Ms Forbes visited the site which has benefited from an £800,000 investment in the development of a 140-space car park and off grid toilet block.
The project was spearheaded by Minginish Community Hall Association (MCHA), the local community volunteer organisation, the Outdoor Access Trust for Scotland (OATS), Scotland's leading environmental charity promoting sustainable public access, and the Highland Council Development and Infrastructure Service; with funding from LEADER, Highland Council, Highlands and Islands Enterprise (HIE), the Scottish Government, the Scottish Land Fund, and additional financial support from both OATS and MCHA.
The new facilities mean that the site can now safely accommodate 200,000 visitors a year.
Ms Forbes said: “I’m delighted that we have been able to support the improvements that have been made to the infrastructure at the Fairy Pools, improving the facilities at one of our most iconic tourist destinations.
“The Scottish Government is supporting our rural communities as much as possible to cope with the increased numbers looking to enjoy Scotland’s countryside, especially as we encourage people to staycation this year.
“Scotland has world-leading legislation giving people rights to access our countryside, but it’s important that these are exercised responsibly and with respect for others, for wildlife and for the land itself. Investing in visitor management and supporting our rural communities is a crucial part of sustainable tourism growth.”
An unsustainable 82,000 people visited the Fairy Pools in 2015, with more than 180,000 people recorded in 2019. The narrow single-track access road was regularly blocked with parked cars, verges were damaged and both local residents, businesses and emergency services had to deal with significant disruption. The lack of infrastructure and onsite facilities also led to path and habitat degradation and litter and waste management issues.
MCHA used the Community Asset Transfer scheme to acquire the land from Forestry and Land Scotland. The car park site was then leased to OATS, who had the experience, the expertise and the capacity to deliver the scheme and handle the liabilities, for a 20-year period on condition that they construct, operate and maintain the car park and toilets.
Despite a number of construction challenges, stemming from the site’s remote location, ground conditions, and constantly increasing visitor numbers, the new facilities have been fully operational since October 2020.
OATS and MCHA worked together to progress fundraising for the build. They raised £375,597 for the car park, phase one of the project with HIE contributing £50,000.
The car park has required further infrastructure development including tarmacing, fencing and line painting. OATS and MCHA had to raise a further £26,863, with £10,198 from HIE awarded to MCHA, with OATS contributing a further £16,665.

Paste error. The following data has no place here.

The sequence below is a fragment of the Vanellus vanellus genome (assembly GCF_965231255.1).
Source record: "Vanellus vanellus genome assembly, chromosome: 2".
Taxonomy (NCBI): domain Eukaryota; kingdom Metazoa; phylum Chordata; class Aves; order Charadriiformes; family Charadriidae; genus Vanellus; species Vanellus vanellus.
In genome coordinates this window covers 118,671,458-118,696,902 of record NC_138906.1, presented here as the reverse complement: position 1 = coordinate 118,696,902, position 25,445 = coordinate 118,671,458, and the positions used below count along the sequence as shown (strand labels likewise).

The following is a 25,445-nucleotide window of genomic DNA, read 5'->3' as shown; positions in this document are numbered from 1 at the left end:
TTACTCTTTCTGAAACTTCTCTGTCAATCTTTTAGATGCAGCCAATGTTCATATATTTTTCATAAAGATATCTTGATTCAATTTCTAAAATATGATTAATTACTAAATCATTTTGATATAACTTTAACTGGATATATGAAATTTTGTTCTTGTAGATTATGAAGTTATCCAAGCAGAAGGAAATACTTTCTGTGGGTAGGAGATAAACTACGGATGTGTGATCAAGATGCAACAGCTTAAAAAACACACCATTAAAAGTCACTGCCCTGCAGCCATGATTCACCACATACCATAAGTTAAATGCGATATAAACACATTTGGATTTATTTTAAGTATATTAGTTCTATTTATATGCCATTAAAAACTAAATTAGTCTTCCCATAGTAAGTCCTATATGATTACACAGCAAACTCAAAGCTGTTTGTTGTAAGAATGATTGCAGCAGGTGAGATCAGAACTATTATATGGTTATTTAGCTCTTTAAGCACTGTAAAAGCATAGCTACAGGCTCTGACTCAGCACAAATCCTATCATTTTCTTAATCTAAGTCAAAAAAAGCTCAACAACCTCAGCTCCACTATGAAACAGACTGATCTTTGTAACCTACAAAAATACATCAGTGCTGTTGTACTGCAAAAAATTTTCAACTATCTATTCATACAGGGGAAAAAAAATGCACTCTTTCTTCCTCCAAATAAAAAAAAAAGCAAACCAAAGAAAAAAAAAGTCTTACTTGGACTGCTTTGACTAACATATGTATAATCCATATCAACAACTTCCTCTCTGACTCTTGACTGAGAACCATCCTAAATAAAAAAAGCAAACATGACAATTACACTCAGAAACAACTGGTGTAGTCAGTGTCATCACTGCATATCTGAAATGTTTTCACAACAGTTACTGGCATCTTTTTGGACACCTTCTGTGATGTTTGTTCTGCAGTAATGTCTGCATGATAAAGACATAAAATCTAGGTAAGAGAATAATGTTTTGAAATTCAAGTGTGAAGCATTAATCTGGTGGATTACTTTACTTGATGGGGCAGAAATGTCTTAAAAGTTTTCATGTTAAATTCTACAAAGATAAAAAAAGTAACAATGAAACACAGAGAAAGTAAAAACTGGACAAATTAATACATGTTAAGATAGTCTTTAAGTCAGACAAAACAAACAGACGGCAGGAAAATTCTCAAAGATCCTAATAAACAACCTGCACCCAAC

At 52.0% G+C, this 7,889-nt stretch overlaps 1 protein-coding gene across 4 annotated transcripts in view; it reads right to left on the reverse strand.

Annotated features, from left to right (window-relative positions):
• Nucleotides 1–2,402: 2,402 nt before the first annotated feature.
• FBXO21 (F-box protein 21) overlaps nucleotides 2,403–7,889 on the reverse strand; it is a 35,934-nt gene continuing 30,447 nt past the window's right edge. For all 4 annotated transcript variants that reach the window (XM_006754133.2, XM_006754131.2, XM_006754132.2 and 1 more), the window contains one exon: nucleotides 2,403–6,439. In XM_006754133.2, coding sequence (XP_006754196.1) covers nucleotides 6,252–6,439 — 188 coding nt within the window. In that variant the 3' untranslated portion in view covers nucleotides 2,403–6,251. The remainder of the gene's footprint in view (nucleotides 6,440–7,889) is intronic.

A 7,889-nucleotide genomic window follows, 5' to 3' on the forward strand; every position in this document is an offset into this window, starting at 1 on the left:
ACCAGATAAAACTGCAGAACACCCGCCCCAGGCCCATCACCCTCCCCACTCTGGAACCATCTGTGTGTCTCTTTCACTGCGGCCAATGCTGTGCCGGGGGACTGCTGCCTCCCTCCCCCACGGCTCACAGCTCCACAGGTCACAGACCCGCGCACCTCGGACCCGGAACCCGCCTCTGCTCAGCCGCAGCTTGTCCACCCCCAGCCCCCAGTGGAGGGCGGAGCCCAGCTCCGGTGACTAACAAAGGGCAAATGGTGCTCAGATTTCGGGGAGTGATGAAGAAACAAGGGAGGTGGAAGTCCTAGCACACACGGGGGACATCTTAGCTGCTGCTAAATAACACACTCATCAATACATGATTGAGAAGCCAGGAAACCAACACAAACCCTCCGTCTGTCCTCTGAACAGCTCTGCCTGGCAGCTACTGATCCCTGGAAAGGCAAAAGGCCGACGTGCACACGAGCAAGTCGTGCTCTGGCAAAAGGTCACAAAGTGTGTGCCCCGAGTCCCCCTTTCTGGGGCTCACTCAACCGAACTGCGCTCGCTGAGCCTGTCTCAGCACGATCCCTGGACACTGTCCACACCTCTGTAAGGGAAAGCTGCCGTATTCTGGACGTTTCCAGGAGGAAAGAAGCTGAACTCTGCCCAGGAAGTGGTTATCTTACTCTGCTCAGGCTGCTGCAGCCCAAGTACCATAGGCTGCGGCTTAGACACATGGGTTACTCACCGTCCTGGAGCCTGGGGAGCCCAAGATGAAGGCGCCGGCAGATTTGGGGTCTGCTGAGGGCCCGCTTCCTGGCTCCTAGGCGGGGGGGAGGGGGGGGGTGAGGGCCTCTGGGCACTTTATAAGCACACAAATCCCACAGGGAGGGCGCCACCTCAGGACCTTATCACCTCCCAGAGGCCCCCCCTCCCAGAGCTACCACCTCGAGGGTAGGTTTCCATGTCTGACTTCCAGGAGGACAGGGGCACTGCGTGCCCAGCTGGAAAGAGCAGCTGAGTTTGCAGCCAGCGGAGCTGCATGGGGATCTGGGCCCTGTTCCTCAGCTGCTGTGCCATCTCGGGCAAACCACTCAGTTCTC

Alaistar Nicolson, Head of Strengthening Communities at HIE's Lochaber, Skye and Wester Ross team, said:
“We are really pleased to have supported infrastructure work at local visitor attractions such as Fairy Pools. This is a fantastic development, which reduces congestion and improves safety for the community as well for visitors.”
Dougie Baird, Chief Executive of the Outdoor Access Trust for Scotland, said: “There is a long-term issue of lack of basic infrastructure at popular remote destinations throughout Scotland. The effects can be far reaching with disruption to community and business and damage to the very special locations that people wish to see.
“The hugely successful landlord/tenant collaboration forged between MCHA and OATS is the perfect model to demonstrate how effective third-sector partnerships can address these issues. As well as actively protecting important and fragile assets and ensuring visitors enjoy a positive experience, the project generates revenue that will continue to provide funds for local community objectives and local and national environmental conservation. The legacy will be significant.
“It has only been possible with the provision of government grants to provide a platform to raise the rest of the funds required, and I am sure this will offer visitors a vastly improved experience whilst providing sustainability to the management of the site.”
Since opening with the first 100 parking spaces in January 2019, and despite closing for Covid-19 lockdowns, the car park has already generated enough revenue to pay for two full-time and eight casual support staff, the rent, PPE equipment, and further site infrastructure development and admin costs. This has included the addition of a defibrillator on site. The operating surplus is being re-invested as seed-corn funding for access and conservation work including for the new Skye Iconic Sites Project, and funding community benefit projects.